RetroPie: Emulation Station Windows Games through Wine

RetroPie Emulation Station Windows Games through Wine

Running Windows games on my x86 EmulationStation / RetroPie gaming machine running Linux has been a huge desire for me. I have many of great memories of Windows games from the mid 90s through to the late 2000s but need to get these running on Linux based machine. Now, using Wine, a Windows emulator for Linux, I’ve figured out away to play these games from the comfort of my couch and have them launch seamlessly through EmulationStation / RetroPie. This article will show you how to install and setup Wine, mount CD images, and create scripts to auto launch your games thus allowing you to access your Windows games from your EmulationStation setup!!! Follow up articles, “RetroPie: Adding a New System” and RetroPie: Modify ComicBook Theme to Create-Your Own System Text, will show you how to create a new system menu in EmulationStation for your Windows games. (Note: Wine does not work ARM systems such as the Raspberry Pi).

[READ MORE ON DIGIMOOT: RetroPie: Setup on an x86 Machine with Linux Ubuntu or Mint]

This is part of my series of articles on Retro Gaming.

What you Need

To get going, here is what you need:

  1. an x86 machine with:
  2. wireless mouse and keyboard; and
  3. copies of your favourite windows games with images of discs if needed.

Check Game Compatibility

Some games are more compatible with Linux and Wine than others. The first step is that you should check and see the level of compatibility of the game on the Wine AppDB. There may be for specific instructions or steps required to install or run your application beyond what we can cover in this post.

Check Game Compatibility At WineHQ
Check Game Compatibility At WineHQ

Update Display Drivers

You will need to make sure that you are using the most up to date graphics drivers. Use the search bar on the desktop menu to search for an run either ‘driver manager’ (Ubuntu) or ‘additional drivers’ (Xubuntu). You should also consider updating any other (not display) drivers.

Install Wine

The first setup, predictably, is to install Wine, the Windows emulator for Linux. The directions I’ve based the following on can be found at TecAdmin.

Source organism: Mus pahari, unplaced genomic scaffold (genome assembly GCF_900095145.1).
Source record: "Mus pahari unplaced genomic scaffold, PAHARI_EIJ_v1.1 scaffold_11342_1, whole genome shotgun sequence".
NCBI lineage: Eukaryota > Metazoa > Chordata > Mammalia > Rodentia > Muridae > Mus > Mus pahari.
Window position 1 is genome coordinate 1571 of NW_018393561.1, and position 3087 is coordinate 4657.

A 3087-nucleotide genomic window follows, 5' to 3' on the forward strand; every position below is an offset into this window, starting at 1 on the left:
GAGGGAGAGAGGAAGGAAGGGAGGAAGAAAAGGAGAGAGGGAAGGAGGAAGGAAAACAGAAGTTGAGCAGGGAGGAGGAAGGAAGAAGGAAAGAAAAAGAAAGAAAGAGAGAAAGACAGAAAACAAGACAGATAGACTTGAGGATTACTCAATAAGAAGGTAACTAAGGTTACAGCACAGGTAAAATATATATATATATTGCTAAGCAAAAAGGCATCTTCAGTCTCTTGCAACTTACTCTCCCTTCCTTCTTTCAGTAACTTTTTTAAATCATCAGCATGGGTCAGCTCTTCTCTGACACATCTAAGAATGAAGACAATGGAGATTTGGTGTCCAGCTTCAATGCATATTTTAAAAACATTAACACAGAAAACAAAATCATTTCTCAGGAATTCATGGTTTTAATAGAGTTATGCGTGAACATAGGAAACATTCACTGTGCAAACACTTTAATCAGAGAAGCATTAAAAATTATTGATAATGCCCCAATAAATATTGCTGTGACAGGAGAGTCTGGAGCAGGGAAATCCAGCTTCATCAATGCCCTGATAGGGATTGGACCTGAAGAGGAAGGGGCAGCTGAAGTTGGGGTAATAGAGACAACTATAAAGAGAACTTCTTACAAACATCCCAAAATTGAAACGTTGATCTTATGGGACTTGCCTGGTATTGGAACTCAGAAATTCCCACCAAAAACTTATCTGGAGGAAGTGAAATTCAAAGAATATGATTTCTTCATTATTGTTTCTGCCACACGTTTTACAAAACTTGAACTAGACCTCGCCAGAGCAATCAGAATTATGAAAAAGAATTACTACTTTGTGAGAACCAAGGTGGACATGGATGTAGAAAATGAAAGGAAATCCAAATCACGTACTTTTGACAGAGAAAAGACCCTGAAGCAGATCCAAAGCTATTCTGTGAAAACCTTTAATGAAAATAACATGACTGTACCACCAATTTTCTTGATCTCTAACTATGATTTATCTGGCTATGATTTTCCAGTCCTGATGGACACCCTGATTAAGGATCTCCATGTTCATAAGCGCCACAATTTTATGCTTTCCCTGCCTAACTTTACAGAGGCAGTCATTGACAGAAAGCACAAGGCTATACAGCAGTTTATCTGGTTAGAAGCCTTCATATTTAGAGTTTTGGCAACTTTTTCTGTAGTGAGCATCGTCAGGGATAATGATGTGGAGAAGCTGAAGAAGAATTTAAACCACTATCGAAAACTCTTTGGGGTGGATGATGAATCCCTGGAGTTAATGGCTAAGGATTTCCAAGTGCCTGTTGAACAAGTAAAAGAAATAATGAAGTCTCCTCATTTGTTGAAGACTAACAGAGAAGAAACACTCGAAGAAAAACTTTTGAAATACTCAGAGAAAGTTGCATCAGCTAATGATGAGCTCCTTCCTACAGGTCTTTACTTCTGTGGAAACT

You will need to open a terminal window and run the following commands:

sudo dpkg --add-architecture i386
wget -qO - | sudo apt-key add -

Based on which installed version of Ubuntu based operating system you are running, you will then need to use one of the following commands:

Ubuntu 19.04:
sudo apt-add-repository 'deb disco main'

Ubuntu 18.04:
sudo apt-add-repository 'deb bionic main'

Now make sure everything is up to date by running:

sudo apt-get update

And finally install Wine using the following command:

sudo apt-get install --install-recommends winehq-stable

Configure Wine

You can now run winecfg to configure your Wine installation. Set the parameters to your liking. There is one setting that you will need to ensure it not enabled: ensure that the game does not launch in virtual desktop mode as this will screw up display, etc. You can find this on the Graphics tab as shown below.

Disable Virtual Emulation in WineCfg
Disable Virtual Emulation in WineCfg

Install the Game

To install the game, we will have to tell Wine to run the setup / install for the game. Usually you are going to be installing the game from a CD. If you are using an .iso file of your CD, you will need to mount the CD before you can run the game. To mount, first create the directory (i.e. mount point) using mkdir command. The following command will create the /mnt/disk mount point which can be modified based on where you want the mount point:

mkdir -p /mnt/disk

Next we need to mount the CD .iso using the mount command. The following command assumes the .iso file is called disk1.iso – again, modify as needed:

mount -o loop disk1.iso /mnt/disk

Finally we need to tell Wine to run the setup file on the install CD. The command will probably look like the following, but remember to adjust to the specific setup or install file on the disk and the mount point that you’ve used.

wine /mnt/disk/setup.exe

Follow the install process as you would typically would when installing in Windows. Once complete the game will be ready to run.